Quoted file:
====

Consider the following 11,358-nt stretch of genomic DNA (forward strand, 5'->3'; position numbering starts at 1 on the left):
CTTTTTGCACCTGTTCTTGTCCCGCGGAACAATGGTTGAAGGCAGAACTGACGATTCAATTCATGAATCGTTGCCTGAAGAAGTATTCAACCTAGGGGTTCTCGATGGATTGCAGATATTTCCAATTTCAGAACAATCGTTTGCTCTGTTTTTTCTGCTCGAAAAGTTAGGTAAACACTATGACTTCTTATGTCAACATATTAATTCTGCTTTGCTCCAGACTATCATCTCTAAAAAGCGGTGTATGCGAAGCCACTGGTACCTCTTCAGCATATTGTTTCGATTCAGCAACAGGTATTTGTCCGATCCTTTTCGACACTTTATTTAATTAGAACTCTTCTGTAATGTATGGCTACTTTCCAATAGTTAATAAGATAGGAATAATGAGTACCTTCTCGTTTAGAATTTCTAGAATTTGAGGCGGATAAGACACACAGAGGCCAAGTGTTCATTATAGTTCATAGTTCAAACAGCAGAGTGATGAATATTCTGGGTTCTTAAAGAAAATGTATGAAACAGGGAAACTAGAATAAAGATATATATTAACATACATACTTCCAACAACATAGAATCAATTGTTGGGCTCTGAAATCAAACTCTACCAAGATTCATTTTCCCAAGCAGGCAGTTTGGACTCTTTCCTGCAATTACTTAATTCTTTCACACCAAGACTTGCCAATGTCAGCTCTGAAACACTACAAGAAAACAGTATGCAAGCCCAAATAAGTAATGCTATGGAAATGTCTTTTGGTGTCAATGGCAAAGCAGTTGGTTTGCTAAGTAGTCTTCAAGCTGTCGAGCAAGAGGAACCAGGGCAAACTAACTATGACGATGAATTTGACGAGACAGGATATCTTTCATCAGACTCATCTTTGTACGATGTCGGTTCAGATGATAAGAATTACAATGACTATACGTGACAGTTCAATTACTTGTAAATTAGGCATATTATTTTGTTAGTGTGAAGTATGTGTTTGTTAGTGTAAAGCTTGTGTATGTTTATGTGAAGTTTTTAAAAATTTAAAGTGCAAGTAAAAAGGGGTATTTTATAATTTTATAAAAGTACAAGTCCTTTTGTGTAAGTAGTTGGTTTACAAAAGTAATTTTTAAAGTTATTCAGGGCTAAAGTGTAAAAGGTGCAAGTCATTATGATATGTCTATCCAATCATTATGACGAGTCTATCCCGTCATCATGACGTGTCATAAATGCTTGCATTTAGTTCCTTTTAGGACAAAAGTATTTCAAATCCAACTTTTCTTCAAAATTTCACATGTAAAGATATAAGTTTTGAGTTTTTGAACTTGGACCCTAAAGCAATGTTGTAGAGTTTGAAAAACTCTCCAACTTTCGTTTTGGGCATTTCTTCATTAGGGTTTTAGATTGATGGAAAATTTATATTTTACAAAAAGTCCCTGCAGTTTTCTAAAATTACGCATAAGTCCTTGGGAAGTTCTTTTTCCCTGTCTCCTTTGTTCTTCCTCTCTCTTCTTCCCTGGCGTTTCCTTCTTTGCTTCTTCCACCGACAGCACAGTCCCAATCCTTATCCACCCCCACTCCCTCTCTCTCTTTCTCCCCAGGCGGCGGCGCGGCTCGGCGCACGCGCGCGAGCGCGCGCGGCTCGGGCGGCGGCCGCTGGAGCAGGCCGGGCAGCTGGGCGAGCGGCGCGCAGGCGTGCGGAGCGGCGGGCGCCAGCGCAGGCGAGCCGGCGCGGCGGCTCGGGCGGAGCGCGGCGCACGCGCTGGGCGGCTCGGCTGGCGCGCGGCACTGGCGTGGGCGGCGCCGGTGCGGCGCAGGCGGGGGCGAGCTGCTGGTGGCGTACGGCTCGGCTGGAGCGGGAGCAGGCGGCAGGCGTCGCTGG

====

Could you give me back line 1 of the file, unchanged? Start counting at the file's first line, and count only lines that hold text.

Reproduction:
Consider the following 11,358-nt stretch of genomic DNA (forward strand, 5'->3'; position numbering starts at 1 on the left):